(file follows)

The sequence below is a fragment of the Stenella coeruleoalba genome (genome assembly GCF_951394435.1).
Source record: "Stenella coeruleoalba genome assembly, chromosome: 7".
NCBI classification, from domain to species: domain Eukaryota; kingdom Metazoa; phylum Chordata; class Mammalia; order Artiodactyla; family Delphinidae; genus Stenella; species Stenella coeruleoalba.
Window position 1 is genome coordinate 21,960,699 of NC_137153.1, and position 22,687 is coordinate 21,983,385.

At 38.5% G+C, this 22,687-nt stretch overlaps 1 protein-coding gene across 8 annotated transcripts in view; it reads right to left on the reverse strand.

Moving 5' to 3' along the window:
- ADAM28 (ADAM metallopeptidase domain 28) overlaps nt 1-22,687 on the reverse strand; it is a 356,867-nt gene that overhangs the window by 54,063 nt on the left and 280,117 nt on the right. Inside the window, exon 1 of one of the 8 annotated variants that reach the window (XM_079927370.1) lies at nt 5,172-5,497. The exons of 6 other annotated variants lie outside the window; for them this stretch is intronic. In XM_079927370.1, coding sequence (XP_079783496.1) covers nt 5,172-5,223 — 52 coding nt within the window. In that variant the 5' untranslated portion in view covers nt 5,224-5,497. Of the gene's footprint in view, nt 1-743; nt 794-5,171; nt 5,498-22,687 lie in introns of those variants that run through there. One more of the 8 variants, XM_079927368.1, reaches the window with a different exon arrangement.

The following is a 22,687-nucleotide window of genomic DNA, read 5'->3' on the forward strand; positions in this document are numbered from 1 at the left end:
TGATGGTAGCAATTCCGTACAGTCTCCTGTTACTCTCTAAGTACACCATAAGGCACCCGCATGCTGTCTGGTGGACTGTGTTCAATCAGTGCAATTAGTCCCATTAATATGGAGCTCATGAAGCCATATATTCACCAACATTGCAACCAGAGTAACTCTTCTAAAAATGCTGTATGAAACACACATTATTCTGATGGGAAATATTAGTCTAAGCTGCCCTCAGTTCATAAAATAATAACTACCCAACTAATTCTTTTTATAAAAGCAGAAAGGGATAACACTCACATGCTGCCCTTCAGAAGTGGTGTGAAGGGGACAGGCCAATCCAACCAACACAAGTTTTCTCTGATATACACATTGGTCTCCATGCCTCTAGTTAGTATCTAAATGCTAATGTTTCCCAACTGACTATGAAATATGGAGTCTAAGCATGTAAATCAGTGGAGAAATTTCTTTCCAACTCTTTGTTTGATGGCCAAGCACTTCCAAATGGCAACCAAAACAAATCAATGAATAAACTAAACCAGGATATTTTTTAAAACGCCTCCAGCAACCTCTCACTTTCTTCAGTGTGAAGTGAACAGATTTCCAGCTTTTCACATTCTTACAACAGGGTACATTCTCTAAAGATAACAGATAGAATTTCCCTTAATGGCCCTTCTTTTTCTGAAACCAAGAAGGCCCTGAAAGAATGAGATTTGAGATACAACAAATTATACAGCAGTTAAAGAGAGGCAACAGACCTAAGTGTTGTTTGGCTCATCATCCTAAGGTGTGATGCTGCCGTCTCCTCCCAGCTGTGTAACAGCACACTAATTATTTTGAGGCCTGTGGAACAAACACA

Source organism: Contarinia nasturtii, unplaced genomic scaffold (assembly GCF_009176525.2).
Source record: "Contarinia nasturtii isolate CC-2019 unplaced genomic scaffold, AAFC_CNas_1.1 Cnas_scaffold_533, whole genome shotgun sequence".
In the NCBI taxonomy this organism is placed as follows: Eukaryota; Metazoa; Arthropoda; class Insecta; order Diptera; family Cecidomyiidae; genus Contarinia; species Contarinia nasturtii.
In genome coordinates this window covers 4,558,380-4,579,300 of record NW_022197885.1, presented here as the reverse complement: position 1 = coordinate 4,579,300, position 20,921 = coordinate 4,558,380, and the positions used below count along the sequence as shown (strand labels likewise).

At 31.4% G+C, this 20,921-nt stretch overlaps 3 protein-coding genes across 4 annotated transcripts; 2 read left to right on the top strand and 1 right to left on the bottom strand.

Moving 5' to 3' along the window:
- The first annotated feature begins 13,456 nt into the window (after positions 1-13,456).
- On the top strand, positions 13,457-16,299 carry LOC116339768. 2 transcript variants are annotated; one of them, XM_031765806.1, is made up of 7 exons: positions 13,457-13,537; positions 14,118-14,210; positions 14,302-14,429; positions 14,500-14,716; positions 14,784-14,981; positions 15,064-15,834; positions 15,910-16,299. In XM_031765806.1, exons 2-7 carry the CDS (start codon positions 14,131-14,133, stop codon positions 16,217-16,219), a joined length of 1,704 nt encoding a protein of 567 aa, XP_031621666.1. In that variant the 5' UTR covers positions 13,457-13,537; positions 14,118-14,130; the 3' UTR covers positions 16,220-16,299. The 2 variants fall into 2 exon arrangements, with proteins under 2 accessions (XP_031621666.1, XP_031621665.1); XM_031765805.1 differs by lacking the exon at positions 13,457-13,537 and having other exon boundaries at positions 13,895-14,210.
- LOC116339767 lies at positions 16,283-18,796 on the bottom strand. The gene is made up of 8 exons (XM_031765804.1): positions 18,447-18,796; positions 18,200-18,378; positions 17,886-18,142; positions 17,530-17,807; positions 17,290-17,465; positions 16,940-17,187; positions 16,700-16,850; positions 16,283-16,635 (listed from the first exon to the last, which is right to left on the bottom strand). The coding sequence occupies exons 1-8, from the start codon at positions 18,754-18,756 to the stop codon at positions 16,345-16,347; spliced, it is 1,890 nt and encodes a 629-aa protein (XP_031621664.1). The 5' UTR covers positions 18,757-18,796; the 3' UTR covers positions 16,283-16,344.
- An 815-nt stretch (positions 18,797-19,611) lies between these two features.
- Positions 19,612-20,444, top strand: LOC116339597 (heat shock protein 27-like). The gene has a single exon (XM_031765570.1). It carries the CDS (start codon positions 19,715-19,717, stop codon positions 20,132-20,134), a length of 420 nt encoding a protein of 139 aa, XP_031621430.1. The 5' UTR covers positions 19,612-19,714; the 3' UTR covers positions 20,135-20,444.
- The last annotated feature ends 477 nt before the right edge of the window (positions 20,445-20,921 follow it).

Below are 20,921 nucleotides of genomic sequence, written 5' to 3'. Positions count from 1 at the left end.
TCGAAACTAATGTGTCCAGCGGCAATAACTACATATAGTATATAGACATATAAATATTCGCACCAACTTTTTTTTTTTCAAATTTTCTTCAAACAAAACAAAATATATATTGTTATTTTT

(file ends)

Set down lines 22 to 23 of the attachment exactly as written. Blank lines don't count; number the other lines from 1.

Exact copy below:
Below are 20,921 nucleotides of genomic sequence, written 5' to 3'. Positions count from 1 at the left end.
TCGAAACTAATGTGTCCAGCGGCAATAACTACATATAGTATATAGACATATAAATATTCGCACCAACTTTTTTTTTTTCAAATTTTCTTCAAACAAAACAAAATATATATTGTTATTTTT